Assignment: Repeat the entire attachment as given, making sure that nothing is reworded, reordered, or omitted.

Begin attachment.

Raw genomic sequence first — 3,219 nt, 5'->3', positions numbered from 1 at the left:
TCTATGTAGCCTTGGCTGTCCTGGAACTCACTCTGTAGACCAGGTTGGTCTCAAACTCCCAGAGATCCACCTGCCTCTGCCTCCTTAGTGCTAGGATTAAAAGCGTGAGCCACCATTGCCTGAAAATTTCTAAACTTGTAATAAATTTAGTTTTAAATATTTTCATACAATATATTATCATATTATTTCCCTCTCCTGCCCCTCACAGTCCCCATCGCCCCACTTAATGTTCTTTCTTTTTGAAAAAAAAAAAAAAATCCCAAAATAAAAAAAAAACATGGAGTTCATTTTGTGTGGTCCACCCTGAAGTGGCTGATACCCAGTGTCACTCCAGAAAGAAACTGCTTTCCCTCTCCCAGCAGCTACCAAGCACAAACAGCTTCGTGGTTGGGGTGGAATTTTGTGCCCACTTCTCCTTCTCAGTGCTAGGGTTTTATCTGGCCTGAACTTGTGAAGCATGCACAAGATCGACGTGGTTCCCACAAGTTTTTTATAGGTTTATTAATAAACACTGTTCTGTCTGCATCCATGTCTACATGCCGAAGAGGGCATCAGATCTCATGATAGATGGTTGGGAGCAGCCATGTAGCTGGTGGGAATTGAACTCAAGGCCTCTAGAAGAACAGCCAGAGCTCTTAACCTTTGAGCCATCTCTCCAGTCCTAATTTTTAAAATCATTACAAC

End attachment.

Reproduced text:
Raw genomic sequence first — 3,219 nt, 5'->3', positions numbered from 1 at the left:
TCTATGTAGCCTTGGCTGTCCTGGAACTCACTCTGTAGACCAGGTTGGTCTCAAACTCCCAGAGATCCACCTGCCTCTGCCTCCTTAGTGCTAGGATTAAAAGCGTGAGCCACCATTGCCTGAAAATTTCTAAACTTGTAATAAATTTAGTTTTAAATATTTTCATACAATATATTATCATATTATTTCCCTCTCCTGCCCCTCACAGTCCCCATCGCCCCACTTAATGTTCTTTCTTTTTGAAAAAAAAAAAAAAATCCCAAAATAAAAAAAAAACATGGAGTTCATTTTGTGTGGTCCACCCTGAAGTGGCTGATACCCAGTGTCACTCCAGAAAGAAACTGCTTTCCCTCTCCCAGCAGCTACCAAGCACAAACAGCTTCGTGGTTGGGGTGGAATTTTGTGCCCACTTCTCCTTCTCAGTGCTAGGGTTTTATCTGGCCTGAACTTGTGAAGCATGCACAAGATCGACGTGGTTCCCACAAGTTTTTTATAGGTTTATTAATAAACACTGTTCTGTCTGCATCCATGTCTACATGCCGAAGAGGGCATCAGATCTCATGATAGATGGTTGGGAGCAGCCATGTAGCTGGTGGGAATTGAACTCAAGGCCTCTAGAAGAACAGCCAGAGCTCTTAACCTTTGAGCCATCTCTCCAGTCCTAATTTTTAAAATCATTACAAC